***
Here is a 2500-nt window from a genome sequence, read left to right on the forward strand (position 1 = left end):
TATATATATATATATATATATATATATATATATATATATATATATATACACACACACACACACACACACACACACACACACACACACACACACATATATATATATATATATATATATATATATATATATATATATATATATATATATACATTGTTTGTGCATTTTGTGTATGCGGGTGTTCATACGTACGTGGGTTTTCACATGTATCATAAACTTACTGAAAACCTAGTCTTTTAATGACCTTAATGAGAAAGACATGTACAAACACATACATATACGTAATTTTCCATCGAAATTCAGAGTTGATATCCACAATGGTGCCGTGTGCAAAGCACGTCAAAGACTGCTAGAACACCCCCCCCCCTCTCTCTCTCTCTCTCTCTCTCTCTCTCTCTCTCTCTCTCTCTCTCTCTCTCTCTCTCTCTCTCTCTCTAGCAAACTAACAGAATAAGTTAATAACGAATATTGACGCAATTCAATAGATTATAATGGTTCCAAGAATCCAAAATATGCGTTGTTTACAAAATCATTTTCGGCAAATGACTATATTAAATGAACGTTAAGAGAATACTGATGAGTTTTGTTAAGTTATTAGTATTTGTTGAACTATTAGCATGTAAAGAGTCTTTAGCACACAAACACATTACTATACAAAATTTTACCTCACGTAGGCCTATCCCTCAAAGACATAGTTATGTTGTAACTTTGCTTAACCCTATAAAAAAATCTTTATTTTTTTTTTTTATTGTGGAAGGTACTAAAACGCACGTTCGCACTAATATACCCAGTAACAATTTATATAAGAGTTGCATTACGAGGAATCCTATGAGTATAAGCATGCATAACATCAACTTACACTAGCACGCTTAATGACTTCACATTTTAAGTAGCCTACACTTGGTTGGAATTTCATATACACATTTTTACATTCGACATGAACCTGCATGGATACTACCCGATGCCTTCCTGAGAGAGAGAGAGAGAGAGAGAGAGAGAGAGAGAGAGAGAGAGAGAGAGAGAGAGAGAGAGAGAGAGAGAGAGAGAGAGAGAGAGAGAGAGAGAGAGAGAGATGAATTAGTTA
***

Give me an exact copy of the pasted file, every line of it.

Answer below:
Here is a 2500-nt window from a genome sequence, read left to right on the forward strand (position 1 = left end):
TATATATATATATATATATATATATATATATATATATATATATATATACACACACACACACACACACACACACACACACACACACACACACACATATATATATATATATATATATATATATATATATATATATATATATATATATATACATTGTTTGTGCATTTTGTGTATGCGGGTGTTCATACGTACGTGGGTTTTCACATGTATCATAAACTTACTGAAAACCTAGTCTTTTAATGACCTTAATGAGAAAGACATGTACAAACACATACATATACGTAATTTTCCATCGAAATTCAGAGTTGATATCCACAATGGTGCCGTGTGCAAAGCACGTCAAAGACTGCTAGAACACCCCCCCCCCTCTCTCTCTCTCTCTCTCTCTCTCTCTCTCTCTCTCTCTCTCTCTCTCTCTCTCTCTCTCTCTCTCTCTAGCAAACTAACAGAATAAGTTAATAACGAATATTGACGCAATTCAATAGATTATAATGGTTCCAAGAATCCAAAATATGCGTTGTTTACAAAATCATTTTCGGCAAATGACTATATTAAATGAACGTTAAGAGAATACTGATGAGTTTTGTTAAGTTATTAGTATTTGTTGAACTATTAGCATGTAAAGAGTCTTTAGCACACAAACACATTACTATACAAAATTTTACCTCACGTAGGCCTATCCCTCAAAGACATAGTTATGTTGTAACTTTGCTTAACCCTATAAAAAAATCTTTATTTTTTTTTTTTATTGTGGAAGGTACTAAAACGCACGTTCGCACTAATATACCCAGTAACAATTTATATAAGAGTTGCATTACGAGGAATCCTATGAGTATAAGCATGCATAACATCAACTTACACTAGCACGCTTAATGACTTCACATTTTAAGTAGCCTACACTTGGTTGGAATTTCATATACACATTTTTACATTCGACATGAACCTGCATGGATACTACCCGATGCCTTCCTGAGAGAGAGAGAGAGAGAGAGAGAGAGAGAGAGAGAGAGAGAGAGAGAGAGAGAGAGAGAGAGAGAGAGAGAGAGAGAGAGAGAGAGAGAGAGAGAGAGAGATGAATTAGTTA